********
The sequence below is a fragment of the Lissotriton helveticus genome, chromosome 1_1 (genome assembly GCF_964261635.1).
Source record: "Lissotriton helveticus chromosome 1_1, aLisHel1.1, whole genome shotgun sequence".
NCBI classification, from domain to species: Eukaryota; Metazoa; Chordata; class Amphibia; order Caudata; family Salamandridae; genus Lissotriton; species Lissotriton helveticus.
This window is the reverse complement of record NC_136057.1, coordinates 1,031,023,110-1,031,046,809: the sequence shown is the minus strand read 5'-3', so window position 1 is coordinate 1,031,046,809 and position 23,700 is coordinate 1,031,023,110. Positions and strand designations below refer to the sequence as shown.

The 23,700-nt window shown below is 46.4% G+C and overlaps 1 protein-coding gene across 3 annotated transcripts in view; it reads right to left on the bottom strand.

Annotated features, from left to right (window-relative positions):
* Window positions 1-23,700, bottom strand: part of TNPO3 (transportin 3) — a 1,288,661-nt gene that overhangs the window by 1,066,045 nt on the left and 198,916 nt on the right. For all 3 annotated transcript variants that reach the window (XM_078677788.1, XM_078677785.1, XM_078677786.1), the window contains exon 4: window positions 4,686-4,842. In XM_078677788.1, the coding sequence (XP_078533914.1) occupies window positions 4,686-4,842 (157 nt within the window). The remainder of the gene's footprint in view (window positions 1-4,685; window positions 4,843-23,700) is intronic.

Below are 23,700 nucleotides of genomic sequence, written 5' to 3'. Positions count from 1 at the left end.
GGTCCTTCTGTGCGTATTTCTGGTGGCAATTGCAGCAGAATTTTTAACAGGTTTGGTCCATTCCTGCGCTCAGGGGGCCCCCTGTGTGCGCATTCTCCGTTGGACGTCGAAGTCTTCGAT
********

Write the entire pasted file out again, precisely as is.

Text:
The sequence below is a fragment of the Lissotriton helveticus genome, chromosome 1_1 (genome assembly GCF_964261635.1).
Source record: "Lissotriton helveticus chromosome 1_1, aLisHel1.1, whole genome shotgun sequence".
NCBI classification, from domain to species: Eukaryota; Metazoa; Chordata; class Amphibia; order Caudata; family Salamandridae; genus Lissotriton; species Lissotriton helveticus.
This window is the reverse complement of record NC_136057.1, coordinates 1,031,023,110-1,031,046,809: the sequence shown is the minus strand read 5'-3', so window position 1 is coordinate 1,031,046,809 and position 23,700 is coordinate 1,031,023,110. Positions and strand designations below refer to the sequence as shown.

The 23,700-nt window shown below is 46.4% G+C and overlaps 1 protein-coding gene across 3 annotated transcripts in view; it reads right to left on the bottom strand.

Annotated features, from left to right (window-relative positions):
* Window positions 1-23,700, bottom strand: part of TNPO3 (transportin 3) — a 1,288,661-nt gene that overhangs the window by 1,066,045 nt on the left and 198,916 nt on the right. For all 3 annotated transcript variants that reach the window (XM_078677788.1, XM_078677785.1, XM_078677786.1), the window contains exon 4: window positions 4,686-4,842. In XM_078677788.1, the coding sequence (XP_078533914.1) occupies window positions 4,686-4,842 (157 nt within the window). The remainder of the gene's footprint in view (window positions 1-4,685; window positions 4,843-23,700) is intronic.

Below are 23,700 nucleotides of genomic sequence, written 5' to 3'. Positions count from 1 at the left end.
GGTCCTTCTGTGCGTATTTCTGGTGGCAATTGCAGCAGAATTTTTAACAGGTTTGGTCCATTCCTGCGCTCAGGGGGCCCCCTGTGTGCGCATTCTCCGTTGGACGTCGAAGTCTTCGAT